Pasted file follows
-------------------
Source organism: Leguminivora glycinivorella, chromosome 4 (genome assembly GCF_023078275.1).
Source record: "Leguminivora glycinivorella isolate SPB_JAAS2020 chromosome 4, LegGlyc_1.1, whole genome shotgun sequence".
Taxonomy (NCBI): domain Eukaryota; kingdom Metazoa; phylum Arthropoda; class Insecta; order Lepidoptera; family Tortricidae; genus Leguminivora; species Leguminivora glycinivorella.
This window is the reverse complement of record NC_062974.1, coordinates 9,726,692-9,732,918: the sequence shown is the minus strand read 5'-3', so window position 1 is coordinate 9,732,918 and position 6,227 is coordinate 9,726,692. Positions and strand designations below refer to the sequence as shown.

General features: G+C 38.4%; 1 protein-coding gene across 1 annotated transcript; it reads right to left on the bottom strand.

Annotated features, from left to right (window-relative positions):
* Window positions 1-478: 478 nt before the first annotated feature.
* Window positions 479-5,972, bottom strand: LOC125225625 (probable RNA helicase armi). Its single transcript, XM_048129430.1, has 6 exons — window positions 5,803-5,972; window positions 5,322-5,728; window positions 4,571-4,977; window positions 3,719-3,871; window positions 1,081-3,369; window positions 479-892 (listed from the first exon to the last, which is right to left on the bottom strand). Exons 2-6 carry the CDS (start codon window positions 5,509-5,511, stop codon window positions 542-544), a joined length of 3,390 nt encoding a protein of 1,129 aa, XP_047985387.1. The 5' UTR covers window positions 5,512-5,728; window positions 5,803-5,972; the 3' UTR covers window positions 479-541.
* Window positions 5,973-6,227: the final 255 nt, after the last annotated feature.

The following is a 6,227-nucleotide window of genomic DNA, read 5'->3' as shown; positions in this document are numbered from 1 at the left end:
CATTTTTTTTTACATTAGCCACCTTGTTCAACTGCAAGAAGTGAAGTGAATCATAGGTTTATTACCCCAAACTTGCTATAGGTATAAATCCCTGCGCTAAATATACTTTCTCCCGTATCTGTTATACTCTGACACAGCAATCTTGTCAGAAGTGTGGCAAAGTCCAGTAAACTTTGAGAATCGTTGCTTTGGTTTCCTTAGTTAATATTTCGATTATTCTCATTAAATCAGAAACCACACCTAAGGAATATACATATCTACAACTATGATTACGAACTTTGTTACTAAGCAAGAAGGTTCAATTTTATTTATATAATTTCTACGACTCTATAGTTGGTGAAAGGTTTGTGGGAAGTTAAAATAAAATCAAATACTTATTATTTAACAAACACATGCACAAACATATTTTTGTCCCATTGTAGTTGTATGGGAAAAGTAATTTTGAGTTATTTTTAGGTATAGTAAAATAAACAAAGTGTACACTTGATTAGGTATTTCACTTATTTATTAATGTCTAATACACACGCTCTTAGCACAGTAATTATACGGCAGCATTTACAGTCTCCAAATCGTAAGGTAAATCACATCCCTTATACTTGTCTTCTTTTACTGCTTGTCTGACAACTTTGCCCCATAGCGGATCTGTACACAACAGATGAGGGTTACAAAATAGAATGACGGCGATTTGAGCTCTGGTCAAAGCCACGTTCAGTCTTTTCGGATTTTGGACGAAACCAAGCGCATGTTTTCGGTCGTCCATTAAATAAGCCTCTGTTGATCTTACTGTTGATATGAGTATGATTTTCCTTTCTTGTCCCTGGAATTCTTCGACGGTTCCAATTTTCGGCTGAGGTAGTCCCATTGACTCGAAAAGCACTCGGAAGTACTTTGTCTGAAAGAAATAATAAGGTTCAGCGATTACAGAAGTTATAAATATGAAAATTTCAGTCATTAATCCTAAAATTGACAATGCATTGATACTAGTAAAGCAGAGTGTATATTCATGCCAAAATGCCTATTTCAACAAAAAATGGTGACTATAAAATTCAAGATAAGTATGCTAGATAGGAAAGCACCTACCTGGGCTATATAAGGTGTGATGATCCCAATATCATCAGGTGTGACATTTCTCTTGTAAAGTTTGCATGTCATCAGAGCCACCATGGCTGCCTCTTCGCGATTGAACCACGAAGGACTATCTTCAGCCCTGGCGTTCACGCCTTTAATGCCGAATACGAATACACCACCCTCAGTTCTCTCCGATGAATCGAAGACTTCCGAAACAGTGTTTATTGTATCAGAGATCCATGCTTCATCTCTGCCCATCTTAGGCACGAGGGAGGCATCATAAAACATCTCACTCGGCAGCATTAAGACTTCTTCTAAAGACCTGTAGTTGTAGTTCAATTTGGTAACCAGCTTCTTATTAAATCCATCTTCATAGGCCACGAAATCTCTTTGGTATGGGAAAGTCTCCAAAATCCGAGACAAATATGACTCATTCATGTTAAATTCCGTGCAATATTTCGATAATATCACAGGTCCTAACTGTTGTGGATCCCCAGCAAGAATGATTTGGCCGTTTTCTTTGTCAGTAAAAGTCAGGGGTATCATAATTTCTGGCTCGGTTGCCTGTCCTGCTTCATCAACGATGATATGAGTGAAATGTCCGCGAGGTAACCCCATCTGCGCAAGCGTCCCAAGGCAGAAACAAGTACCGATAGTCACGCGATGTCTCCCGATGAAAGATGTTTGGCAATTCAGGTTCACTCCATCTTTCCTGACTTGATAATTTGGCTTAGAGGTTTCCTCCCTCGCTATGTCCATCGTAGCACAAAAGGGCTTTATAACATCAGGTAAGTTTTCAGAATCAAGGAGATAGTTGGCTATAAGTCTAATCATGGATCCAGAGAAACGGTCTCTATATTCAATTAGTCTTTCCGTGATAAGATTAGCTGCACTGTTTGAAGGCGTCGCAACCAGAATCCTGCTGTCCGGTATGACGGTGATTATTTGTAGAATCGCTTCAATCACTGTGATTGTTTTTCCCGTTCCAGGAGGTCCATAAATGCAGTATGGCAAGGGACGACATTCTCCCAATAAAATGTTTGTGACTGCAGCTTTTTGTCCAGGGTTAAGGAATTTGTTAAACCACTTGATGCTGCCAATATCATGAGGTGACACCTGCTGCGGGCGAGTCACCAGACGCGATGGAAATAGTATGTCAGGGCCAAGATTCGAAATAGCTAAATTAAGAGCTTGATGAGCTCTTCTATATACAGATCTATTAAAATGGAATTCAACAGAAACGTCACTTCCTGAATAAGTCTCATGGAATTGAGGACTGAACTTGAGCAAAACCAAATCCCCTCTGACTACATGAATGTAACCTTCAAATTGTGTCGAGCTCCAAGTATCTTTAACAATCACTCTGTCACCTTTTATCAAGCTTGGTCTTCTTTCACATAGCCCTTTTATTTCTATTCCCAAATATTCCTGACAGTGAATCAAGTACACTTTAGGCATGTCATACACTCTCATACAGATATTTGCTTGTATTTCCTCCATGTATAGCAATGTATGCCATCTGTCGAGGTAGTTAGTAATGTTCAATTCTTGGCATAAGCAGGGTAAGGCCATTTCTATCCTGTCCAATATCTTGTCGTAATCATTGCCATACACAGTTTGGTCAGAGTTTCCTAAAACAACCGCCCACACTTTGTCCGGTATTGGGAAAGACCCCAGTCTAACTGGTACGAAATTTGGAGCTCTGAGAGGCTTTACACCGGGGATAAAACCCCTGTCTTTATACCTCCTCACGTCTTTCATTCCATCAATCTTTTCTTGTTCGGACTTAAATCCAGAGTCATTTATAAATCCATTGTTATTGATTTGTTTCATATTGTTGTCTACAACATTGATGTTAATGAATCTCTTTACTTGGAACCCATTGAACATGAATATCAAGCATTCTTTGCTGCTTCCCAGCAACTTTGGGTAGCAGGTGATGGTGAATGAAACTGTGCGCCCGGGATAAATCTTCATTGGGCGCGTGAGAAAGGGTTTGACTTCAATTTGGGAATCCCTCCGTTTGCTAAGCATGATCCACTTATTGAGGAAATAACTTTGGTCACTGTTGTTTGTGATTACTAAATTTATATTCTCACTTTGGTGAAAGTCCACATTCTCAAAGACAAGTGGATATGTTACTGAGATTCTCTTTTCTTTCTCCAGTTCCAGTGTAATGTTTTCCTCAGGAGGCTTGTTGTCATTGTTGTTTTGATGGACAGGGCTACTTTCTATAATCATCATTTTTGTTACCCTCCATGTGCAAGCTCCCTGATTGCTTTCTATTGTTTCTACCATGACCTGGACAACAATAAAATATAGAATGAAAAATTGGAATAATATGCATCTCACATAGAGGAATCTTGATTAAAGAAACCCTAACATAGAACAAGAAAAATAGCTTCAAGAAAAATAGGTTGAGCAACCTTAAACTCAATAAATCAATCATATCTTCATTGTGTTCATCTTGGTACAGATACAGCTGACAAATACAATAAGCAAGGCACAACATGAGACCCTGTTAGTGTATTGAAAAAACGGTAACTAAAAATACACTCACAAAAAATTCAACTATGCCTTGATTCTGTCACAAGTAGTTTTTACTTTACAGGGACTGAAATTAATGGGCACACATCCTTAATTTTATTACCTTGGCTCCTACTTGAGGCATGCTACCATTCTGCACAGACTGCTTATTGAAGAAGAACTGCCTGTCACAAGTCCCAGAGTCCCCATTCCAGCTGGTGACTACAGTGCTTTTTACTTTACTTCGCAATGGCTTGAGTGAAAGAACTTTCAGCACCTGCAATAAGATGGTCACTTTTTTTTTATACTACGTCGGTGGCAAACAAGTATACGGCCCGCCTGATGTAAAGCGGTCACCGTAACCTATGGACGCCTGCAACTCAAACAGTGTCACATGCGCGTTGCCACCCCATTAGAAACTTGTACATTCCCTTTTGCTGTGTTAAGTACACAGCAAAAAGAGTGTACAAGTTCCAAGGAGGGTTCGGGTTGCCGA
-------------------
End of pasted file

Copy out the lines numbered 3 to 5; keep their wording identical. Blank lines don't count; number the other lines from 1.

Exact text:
Taxonomy (NCBI): domain Eukaryota; kingdom Metazoa; phylum Arthropoda; class Insecta; order Lepidoptera; family Tortricidae; genus Leguminivora; species Leguminivora glycinivorella.
This window is the reverse complement of record NC_062974.1, coordinates 9,726,692-9,732,918: the sequence shown is the minus strand read 5'-3', so window position 1 is coordinate 9,732,918 and position 6,227 is coordinate 9,726,692. Positions and strand designations below refer to the sequence as shown.

General features: G+C 38.4%; 1 protein-coding gene across 1 annotated transcript; it reads right to left on the bottom strand.